“If it goes to six,” he kept murmuring, “we’re ruined—if it goes to six—if—”
“Tick,” sounded the wheel and the sound reverberated like sudden thunder in his ears. His hand was iron, and he raised it slightly. “Six,” said the wheel—his finger quivered—“and a half.”
“Hell!” yelled Taylor. “She’s turned—there’ll be the devil to pay now.” A messenger burst in and Taylor scowled.
“She’s loose in New York—a regular mob in New Orleans—and—hark!—By God! there’s something doing here. Damn it—I wish we’d got another million bales. Let’s see, we’ve got—” He figured while the wheel whirred—“7—7-1/2—8—8-1/2.”
Cresswell listened, staggered to his feet, his face crimson and his hair wild.
“My God, Taylor,” he gasped. “I’m—I’m a half a million ahead—great heavens!”
The ticker whirred, “8-3/4—9—9-1/2—10.” Then it stopped dead.
“Exchange closed,” said Taylor. “We’ve cornered the market all right—cornered it—d’ye hear, Cresswell? We got over half the crop and we can send prices to the North Star—you—why, I figure it you Cresswells are worth at least seven hundred and fifty thousand above liabilities this minute,” and John Taylor leaned back and lighted a big black cigar.
“I’ve made a million or so myself,” he added reflectively.
Cresswell leaned back in his chair, his face had gone white again, and he spoke slowly to still the tremor in his voice.
“I’ve gambled—before; I’ve gambled on cards and on horses; I’ve gambled—for money—and—women—but—”
“But not on cotton, hey? Well, I don’t know about cards and such; but they can’t beat cotton.”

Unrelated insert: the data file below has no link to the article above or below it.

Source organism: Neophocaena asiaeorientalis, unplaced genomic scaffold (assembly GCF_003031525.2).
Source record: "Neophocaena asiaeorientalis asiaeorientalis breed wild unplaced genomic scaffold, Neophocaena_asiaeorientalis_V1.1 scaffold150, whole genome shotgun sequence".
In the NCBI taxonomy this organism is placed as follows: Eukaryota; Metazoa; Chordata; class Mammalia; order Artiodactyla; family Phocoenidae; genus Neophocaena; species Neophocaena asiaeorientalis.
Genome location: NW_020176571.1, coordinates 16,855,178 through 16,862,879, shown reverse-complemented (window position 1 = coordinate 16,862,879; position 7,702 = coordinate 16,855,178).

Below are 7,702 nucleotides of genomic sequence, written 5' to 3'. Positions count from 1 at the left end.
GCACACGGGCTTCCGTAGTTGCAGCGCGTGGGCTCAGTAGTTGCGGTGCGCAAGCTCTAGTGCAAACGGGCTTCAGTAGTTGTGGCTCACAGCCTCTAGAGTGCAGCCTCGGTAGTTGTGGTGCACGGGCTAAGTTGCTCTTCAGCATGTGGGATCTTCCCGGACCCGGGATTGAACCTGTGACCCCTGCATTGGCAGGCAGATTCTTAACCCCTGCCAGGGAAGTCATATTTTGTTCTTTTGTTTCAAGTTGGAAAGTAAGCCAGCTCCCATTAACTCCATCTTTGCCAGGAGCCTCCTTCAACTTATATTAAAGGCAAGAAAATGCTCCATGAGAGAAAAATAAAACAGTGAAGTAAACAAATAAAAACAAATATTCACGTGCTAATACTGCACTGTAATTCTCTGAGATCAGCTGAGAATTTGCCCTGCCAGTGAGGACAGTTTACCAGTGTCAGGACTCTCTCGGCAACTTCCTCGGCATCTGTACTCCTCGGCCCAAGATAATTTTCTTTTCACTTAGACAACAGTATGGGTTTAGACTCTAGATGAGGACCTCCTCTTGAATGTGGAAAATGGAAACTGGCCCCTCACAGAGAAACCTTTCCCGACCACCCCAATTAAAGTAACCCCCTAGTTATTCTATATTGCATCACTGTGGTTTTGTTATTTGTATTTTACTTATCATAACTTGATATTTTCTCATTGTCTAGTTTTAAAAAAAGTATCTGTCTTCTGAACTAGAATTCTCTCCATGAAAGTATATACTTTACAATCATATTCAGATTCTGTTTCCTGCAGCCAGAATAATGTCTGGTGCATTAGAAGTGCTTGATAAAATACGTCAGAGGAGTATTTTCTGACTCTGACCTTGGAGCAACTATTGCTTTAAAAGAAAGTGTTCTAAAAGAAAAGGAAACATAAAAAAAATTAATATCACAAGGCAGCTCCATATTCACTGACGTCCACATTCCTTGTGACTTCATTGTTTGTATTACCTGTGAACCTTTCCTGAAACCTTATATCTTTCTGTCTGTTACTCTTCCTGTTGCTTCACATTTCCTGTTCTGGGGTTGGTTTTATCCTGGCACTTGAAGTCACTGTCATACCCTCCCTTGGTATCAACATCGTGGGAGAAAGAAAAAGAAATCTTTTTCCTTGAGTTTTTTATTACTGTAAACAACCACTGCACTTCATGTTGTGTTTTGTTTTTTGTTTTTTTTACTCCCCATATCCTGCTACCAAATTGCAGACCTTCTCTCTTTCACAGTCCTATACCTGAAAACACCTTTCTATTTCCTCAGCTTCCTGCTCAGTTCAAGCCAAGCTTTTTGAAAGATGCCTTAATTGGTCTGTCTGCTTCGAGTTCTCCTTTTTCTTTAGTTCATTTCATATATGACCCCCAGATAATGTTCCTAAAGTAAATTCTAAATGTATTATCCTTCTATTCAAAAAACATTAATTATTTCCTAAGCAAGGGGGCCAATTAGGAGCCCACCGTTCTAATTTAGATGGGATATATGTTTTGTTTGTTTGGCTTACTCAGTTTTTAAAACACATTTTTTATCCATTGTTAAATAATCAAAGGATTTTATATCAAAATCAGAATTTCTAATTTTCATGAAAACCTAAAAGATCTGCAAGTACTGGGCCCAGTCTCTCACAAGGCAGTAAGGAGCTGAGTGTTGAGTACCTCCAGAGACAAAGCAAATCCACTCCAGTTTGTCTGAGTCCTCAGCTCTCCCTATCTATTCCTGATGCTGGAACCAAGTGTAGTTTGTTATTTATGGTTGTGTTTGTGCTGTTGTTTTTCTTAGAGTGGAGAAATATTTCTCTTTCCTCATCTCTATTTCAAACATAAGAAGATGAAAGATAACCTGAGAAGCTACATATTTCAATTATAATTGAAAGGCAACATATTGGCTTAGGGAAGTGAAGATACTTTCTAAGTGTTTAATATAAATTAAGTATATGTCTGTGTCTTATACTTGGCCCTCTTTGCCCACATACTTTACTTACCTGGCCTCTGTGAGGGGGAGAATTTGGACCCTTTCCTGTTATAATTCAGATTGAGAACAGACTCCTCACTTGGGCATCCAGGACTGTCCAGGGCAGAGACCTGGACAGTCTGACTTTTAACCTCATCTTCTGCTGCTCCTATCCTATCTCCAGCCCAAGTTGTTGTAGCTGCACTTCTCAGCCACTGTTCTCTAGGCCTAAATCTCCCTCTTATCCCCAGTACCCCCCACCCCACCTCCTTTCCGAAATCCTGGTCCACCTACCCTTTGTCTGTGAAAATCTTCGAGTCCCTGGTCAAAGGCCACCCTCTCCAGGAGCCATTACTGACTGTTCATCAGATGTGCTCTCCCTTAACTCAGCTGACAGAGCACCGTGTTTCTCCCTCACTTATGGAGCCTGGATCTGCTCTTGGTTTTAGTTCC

“And say, John Taylor, you’re my friend.” Cresswell stretched his hand across the desk, and as he bent forward the pistol crashed to the floor.
Rich! This was the thought that awakened Harry Cresswell to a sense of endless well-being. Rich! No longer the mirage and semblance of wealth, the memory of opulence, the shadow of homage without the substance of power—no; now the wealth was real, cold hard dollars, and in piles. How much? He laughed aloud as he turned on his pillow. What did he care? Enough—enough. Not less than half a million; perhaps three-quarters of a million; perhaps—was not cotton still rising?—a whole round million! That would mean from twenty-five to fifty thousand a year. Great heavens! and he’d been starving on a bare couple of thousand and trying to keep up appearances! today the Cresswells were almost millionaires; aye, and he might be married to more millions.